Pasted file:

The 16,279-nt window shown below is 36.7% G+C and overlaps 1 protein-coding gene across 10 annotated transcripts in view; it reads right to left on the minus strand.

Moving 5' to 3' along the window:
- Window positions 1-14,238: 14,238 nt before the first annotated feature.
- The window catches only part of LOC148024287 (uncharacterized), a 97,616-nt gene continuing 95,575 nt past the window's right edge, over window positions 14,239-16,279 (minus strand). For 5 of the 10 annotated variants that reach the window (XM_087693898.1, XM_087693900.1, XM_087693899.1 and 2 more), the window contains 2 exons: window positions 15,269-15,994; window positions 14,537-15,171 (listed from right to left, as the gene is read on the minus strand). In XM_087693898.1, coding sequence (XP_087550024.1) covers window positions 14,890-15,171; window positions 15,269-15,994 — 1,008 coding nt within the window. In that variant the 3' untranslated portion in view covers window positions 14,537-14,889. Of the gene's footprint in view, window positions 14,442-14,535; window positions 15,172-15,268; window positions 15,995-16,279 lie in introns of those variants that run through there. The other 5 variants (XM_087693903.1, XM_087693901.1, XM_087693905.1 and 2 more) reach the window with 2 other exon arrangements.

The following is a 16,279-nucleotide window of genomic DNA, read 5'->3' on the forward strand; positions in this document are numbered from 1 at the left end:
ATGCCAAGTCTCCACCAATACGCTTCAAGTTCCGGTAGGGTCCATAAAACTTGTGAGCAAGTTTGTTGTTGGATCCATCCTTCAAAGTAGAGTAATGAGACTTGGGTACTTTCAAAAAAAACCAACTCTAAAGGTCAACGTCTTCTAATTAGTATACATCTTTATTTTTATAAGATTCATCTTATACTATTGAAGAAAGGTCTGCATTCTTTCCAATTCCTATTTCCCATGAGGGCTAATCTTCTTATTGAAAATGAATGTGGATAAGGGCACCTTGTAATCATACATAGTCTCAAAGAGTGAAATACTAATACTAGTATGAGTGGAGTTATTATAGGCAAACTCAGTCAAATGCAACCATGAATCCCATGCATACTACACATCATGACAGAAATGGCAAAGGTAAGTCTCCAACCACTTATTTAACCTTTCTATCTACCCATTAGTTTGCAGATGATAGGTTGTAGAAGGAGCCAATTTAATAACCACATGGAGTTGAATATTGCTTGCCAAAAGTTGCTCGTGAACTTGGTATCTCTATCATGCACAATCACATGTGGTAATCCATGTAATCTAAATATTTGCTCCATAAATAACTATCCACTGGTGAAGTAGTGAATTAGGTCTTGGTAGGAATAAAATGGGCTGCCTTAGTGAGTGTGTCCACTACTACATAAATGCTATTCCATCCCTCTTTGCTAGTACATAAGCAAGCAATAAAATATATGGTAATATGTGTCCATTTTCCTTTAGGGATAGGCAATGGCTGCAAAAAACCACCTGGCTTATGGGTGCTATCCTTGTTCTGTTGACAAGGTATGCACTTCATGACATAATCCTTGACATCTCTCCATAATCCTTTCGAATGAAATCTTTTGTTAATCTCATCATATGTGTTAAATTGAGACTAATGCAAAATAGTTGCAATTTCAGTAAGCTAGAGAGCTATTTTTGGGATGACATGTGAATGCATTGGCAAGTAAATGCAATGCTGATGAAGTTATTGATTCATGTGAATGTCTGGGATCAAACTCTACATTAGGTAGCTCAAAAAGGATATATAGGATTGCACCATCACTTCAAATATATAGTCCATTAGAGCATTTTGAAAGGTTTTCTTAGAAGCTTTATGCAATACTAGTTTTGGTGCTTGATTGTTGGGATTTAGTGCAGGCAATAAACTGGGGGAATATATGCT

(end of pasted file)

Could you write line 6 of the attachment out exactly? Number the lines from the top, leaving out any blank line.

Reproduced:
ATGCCAAGTCTCCACCAATACGCTTCAAGTTCCGGTAGGGTCCATAAAACTTGTGAGCAAGTTTGTTGTTGGATCCATCCTTCAAAGTAGAGTAATGAGACTTGGGTACTTTCAAAAAAAACCAACTCTAAAGGTCAACGTCTTCTAATTAGTATACATCTTTATTTTTATAAGATTCATCTTATACTATTGAAGAAAGGTCTGCATTCTTTCCAATTCCTATTTCCCATGAGGGCTAATCTTCTTATTGAAAATGAATGTGGATAAGGGCACCTTGTAATCATACATAGTCTCAAAGAGTGAAATACTAATACTAGTATGAGTGGAGTTATTATAGGCAAACTCAGTCAAATGCAACCATGAATCCCATGCATACTACACATCATGACAGAAATGGCAAAGGTAAGTCTCCAACCACTTATTTAACCTTTCTATCTACCCATTAGTTTGCAGATGATAGGTTGTAGAAGGAGCCAATTTAATAACCACATGGAGTTGAATATTGCTTGCCAAAAGTTGCTCGTGAACTTGGTATCTCTATCATGCACAATCACATGTGGTAATCCATGTAATCTAAATATTTGCTCCATAAATAACTATCCACTGGTGAAGTAGTGAATTAGGTCTTGGTAGGAATAAAATGGGCTGCCTTAGTGAGTGTGTCCACTACTACATAAATGCTATTCCATCCCTCTTTGCTAGTACATAAGCAAGCAATAAAATATATGGTAATATGTGTCCATTTTCCTTTAGGGATAGGCAATGGCTGCAAAAAACCACCTGGCTTATGGGTGCTATCCTTGTTCTGTTGACAAGGTATGCACTTCATGACATAATCCTTGACATCTCTCCATAATCCTTTCGAATGAAATCTTTTGTTAATCTCATCATATGTGTTAAATTGAGACTAATGCAAAATAGTTGCAATTTCAGTAAGCTAGAGAGCTATTTTTGGGATGACATGTGAATGCATTGGCAAGTAAATGCAATGCTGATGAAGTTATTGATTCATGTGAATGTCTGGGATCAAACTCTACATTAGGTAGCTCAAAAAGGATATATAGGATTGCACCATCACTTCAAATATATAGTCCATTAGAGCATTTTGAAAGGTTTTCTTAGAAGCTTTATGCAATACTAGTTTTGGTGCTTGATTGTTGGGATTTAGTGCAGGCAATAAACTGGGGGAATATATGCT